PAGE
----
The surface excess, z star = the integral over x of the quantity, open bracket, phi of x, minus phi sub d, close bracket, is shown in Figure 3, and can be fit to a power law t to the 0.41 ± 0.01, for early times (solid line), and a stretched exponential form for the entire time (dashed curve). The latter gives z star of infinity equal to 72 angstroms at the saturation. z star starts to deviate from the power-law behavior at about 9 h (indicated by the arrow in Figure 3) corresponding to z star = 40 angstroms and xi sub s = 57 angstroms, where xi sub s is the surface correlation length characterizing the decay of the surface enrichment composition. These crossover scales in the kinetics are comparable to the bulk correlation length xi sub b is approximately equal to 60 angstroms, suggesting a transient saturation. After that, the S E L will grow unsteadily, entering the later stage of the wetting layer growth (Refer to reference 4).

z star with a power-law fit Figure 3. z star with a power-law fit (solid line), t to the power 0.41, and a stretched exponential function (dashed curve). The arrow denotes a z star approximately equal to 40 angstroms and the transition to slower growth. The inset shows the surface correlation length.

The inset of Figure 3 shows that xi sub s nearly follows a power law of t to the 0.25 ± 0.01, except for initial times. Note that right after drying, z star of (0) = 4 angstroms, indicating a segmental scale of saturation from processing the film (spin-casting and drying). Thus, the initial “anomaly” of phi sub s and xi sub s may reflect the relaxation of the highly non-equilibrium compositional profiles. While most of the previous work focused on the kinetics after the formation of the initial layer on the order of the correlation length, the transient early-stage of the S E L has received little attention. The interpretation of the apparent power law growth will thus require further investigation.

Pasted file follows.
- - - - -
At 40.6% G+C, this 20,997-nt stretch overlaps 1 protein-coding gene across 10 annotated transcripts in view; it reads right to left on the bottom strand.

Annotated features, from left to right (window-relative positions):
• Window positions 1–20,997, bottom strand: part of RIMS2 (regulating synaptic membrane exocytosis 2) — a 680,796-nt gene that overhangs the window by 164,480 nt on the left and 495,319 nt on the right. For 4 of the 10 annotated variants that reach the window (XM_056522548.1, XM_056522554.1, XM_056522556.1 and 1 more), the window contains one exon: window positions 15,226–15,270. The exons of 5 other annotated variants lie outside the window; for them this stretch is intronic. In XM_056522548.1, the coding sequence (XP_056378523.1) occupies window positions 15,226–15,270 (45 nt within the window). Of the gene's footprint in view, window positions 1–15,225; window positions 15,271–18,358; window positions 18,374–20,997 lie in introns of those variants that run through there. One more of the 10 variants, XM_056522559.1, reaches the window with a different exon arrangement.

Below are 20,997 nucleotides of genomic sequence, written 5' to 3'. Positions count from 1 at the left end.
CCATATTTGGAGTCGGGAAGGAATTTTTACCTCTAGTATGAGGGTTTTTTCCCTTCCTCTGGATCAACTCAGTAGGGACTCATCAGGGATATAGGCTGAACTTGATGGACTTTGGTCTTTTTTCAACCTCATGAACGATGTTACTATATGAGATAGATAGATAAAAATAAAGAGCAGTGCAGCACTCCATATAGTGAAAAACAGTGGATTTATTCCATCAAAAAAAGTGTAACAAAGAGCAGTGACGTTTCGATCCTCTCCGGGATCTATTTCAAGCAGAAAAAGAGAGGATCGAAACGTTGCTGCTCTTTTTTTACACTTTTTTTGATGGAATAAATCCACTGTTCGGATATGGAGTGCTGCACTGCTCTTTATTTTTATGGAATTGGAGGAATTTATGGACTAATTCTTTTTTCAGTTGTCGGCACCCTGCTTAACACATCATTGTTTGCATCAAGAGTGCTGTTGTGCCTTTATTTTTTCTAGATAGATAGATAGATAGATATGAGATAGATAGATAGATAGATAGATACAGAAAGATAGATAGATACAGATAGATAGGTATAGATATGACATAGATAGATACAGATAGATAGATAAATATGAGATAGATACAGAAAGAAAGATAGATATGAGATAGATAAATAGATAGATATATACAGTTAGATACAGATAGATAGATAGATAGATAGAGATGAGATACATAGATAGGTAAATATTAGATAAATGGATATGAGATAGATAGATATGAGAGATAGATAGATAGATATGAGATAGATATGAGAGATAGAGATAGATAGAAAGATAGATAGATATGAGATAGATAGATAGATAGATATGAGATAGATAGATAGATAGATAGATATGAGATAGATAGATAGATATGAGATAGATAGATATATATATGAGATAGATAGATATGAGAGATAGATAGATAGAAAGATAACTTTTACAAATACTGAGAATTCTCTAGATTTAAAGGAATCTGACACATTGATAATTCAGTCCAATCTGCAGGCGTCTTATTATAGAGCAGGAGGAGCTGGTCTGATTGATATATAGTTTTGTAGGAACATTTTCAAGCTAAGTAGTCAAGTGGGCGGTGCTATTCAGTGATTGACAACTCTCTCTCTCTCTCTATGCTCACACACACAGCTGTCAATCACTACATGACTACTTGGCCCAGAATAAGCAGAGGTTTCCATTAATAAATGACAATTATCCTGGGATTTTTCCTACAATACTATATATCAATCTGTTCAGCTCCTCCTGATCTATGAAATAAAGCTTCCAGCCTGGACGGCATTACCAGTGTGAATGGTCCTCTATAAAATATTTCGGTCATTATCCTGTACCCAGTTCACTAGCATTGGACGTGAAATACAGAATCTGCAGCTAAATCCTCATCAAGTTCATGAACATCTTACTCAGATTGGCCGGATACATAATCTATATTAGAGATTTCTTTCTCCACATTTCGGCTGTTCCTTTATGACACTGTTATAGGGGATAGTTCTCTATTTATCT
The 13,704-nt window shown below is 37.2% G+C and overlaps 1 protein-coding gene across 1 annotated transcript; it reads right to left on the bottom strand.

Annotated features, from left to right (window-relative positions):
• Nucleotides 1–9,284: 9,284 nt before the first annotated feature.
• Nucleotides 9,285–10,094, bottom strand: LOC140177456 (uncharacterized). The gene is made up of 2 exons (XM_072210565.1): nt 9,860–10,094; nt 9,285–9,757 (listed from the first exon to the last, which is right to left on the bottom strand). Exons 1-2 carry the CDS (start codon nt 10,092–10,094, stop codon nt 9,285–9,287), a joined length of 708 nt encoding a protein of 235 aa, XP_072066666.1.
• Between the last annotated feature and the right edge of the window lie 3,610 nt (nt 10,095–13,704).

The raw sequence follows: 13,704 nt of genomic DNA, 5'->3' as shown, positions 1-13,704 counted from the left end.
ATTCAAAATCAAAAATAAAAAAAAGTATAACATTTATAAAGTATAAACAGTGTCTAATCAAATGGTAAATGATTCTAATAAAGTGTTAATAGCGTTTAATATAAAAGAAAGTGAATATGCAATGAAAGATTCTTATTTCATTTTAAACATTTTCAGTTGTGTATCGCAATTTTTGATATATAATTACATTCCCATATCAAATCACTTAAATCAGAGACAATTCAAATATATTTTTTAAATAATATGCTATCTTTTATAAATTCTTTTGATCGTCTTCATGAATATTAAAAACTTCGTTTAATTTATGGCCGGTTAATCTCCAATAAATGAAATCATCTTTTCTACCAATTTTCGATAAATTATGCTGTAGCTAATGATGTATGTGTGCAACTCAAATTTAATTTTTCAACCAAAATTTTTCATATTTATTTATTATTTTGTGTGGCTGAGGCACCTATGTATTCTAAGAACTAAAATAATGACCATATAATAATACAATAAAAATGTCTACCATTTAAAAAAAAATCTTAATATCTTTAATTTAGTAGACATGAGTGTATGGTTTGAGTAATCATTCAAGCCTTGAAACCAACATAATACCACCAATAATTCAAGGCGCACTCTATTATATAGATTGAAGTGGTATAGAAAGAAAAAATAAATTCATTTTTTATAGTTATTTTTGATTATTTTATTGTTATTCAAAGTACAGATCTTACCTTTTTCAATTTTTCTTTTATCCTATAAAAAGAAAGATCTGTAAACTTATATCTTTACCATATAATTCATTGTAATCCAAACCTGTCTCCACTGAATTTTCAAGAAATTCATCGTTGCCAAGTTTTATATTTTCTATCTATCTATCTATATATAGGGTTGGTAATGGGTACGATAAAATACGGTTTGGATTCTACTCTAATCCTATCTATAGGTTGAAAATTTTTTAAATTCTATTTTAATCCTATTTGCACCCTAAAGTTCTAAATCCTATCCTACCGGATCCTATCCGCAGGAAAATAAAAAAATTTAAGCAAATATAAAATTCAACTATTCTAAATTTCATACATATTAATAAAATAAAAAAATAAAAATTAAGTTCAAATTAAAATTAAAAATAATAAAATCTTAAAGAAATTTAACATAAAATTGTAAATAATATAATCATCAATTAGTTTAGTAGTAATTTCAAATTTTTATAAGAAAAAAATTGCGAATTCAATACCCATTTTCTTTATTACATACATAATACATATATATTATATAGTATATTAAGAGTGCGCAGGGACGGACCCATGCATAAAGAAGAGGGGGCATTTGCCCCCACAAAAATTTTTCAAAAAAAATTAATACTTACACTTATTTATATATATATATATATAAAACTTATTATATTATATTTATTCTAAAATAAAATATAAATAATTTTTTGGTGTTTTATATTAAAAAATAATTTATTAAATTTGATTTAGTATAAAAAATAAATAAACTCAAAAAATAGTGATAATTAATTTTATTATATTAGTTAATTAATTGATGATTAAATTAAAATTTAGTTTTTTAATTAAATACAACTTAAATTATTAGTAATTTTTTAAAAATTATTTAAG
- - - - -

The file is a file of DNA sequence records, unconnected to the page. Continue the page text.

In summary, during the early stage of surface segregation, enrichment at a monomer length-scale occurs first, followed by a segregation layer that grows to the order of the bulk correlation length, xi sub b, which coincides with the radius of gyration of polymers deep in the two-phase regime. Thus, the two observed distinct surface saturation states correspond to the characteristic scales of macromolecules. However, at near criticality, previous studies suggest a large discrepancy between xi sub s and xi sub b, pointing to the need to consider three length scales: that of the monomer, the molecular size, and the size of compositional fluctuations. The extent of universality in the early stage growth kinetics therefore needs further investigation. The present study is the first to quantitatively examine this important phenomenon.


[1] S. Dietrich, in Phase Transitions and Critical Phenomena, ed. by C. Domb and J. L. Lebowitz, Academic Press, London (1988) Vol. 12.

[2] K. Binder, J. Non-Equilib. Thermodyn. 23, 1 (1998), and references therein.

[3] S. Puri and K. Binder, J. Stat. Phys., 77, 145 (1994); S. Puri and K. Binder, Phys. Rev. E, 49, 5359 (1994).

[4] H. Wang, and R. J. Composto, Phys. Rev. E, 61, 1659 (2000).



H. Wang, J. F. Douglas and C. C. Han
Polymers Division
National Institute of Standards and Technology
Gaithersburg, Maryland 20899-8542

S. K. Satija
NIST Center for Neutron Research
National Institute of Standards and Technology
Gaithersburg, Maryland 20899-8562